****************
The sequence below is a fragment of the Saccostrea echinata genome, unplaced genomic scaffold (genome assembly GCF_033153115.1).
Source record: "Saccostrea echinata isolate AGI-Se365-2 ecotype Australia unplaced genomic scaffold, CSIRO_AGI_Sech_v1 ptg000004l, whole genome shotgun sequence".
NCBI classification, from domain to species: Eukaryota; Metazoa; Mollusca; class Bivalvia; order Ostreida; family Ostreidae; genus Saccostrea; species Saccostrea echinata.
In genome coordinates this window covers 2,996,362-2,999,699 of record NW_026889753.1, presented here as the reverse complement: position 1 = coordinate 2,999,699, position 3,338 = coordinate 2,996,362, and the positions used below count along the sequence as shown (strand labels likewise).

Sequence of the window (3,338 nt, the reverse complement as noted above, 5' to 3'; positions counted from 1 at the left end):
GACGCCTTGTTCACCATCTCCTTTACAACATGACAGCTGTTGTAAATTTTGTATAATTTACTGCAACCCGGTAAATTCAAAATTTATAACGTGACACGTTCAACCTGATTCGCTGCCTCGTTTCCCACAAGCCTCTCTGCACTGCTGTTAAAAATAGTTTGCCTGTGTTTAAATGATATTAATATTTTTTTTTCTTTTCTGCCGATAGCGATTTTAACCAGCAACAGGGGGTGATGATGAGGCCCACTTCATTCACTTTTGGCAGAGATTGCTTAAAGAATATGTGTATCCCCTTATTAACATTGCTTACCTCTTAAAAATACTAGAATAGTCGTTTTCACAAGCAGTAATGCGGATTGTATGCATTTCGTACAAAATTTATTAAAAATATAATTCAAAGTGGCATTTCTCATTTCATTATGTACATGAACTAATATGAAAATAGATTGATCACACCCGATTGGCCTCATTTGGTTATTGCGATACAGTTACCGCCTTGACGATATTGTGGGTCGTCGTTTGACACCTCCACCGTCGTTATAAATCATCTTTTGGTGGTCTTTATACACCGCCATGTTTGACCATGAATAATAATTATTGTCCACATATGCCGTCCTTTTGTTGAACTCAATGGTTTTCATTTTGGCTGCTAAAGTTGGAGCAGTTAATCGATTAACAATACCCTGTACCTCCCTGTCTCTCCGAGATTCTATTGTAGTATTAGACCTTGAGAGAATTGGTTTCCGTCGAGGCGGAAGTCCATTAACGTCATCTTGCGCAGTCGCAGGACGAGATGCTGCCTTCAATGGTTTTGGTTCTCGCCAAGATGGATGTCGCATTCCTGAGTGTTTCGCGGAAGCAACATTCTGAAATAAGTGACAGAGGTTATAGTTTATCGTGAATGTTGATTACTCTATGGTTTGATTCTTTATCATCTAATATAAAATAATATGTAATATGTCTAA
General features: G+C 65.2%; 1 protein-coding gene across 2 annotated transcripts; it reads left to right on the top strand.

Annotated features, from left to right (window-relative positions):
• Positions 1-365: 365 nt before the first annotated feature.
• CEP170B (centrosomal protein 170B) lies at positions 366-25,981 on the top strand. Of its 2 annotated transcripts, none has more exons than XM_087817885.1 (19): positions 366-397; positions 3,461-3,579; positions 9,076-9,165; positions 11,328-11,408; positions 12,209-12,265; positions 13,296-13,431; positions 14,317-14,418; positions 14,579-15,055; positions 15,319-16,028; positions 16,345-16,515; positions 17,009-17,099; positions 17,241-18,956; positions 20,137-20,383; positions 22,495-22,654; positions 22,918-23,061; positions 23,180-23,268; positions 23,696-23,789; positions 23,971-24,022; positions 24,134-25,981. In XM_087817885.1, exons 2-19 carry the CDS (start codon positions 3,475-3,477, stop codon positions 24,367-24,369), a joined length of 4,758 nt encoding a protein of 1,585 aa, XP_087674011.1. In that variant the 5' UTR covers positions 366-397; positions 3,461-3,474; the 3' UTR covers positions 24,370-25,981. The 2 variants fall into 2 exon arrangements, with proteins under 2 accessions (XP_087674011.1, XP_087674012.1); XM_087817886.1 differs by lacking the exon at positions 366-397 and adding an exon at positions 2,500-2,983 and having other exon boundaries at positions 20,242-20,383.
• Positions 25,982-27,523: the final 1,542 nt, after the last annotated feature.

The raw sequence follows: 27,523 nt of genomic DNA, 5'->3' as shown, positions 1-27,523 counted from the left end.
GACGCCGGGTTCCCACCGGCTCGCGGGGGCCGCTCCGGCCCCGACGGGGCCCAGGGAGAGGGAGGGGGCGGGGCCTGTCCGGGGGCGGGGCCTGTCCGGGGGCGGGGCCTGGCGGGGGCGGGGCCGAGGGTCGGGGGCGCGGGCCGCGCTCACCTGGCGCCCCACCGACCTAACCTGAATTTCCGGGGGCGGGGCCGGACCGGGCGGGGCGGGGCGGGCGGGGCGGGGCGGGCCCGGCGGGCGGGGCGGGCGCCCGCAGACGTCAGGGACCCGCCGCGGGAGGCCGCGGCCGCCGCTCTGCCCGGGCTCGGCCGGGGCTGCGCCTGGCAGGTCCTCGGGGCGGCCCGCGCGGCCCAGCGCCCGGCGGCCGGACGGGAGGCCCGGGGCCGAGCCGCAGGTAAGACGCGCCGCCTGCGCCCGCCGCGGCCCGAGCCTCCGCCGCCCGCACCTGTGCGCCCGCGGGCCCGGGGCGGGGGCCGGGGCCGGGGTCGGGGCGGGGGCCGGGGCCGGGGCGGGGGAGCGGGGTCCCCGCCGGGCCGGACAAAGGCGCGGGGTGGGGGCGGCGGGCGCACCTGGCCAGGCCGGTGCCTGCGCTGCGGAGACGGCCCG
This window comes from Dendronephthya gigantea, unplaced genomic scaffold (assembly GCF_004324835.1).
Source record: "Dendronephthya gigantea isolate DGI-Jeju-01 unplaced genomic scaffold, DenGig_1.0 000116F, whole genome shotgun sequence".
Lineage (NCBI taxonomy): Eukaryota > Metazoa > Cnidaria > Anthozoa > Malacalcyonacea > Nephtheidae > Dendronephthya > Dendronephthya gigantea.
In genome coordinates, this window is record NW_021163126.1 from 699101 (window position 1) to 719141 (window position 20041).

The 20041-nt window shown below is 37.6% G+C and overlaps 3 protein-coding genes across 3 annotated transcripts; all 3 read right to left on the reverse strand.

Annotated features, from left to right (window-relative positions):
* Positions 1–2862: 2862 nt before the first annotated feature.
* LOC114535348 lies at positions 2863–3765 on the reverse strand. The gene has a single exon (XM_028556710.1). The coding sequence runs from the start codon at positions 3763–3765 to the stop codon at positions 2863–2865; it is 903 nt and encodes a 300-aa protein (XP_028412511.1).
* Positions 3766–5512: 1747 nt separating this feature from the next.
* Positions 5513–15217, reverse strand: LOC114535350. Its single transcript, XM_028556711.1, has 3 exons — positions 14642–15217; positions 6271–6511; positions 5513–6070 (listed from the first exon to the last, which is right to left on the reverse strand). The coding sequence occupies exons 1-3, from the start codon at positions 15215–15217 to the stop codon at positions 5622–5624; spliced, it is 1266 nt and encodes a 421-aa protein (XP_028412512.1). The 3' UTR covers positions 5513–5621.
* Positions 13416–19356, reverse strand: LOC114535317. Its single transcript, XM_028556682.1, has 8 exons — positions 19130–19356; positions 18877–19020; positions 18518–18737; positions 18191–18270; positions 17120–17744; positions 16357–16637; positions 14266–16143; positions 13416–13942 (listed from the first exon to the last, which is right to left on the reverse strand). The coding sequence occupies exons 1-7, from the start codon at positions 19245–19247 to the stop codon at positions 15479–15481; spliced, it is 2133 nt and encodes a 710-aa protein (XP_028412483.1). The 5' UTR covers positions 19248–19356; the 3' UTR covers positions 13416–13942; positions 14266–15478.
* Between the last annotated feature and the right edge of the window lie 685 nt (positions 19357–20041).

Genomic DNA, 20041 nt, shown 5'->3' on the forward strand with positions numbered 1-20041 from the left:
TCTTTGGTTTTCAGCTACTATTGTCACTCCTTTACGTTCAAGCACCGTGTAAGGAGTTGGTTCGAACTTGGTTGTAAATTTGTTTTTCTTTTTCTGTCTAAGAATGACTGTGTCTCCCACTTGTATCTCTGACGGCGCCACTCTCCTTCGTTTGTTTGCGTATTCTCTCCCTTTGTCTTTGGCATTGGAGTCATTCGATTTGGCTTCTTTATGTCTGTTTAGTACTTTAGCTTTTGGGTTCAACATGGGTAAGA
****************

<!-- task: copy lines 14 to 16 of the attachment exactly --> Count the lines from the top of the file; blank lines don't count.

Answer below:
This window comes from Dendronephthya gigantea, unplaced genomic scaffold (assembly GCF_004324835.1).
Source record: "Dendronephthya gigantea isolate DGI-Jeju-01 unplaced genomic scaffold, DenGig_1.0 000116F, whole genome shotgun sequence".
Lineage (NCBI taxonomy): Eukaryota > Metazoa > Cnidaria > Anthozoa > Malacalcyonacea > Nephtheidae > Dendronephthya > Dendronephthya gigantea.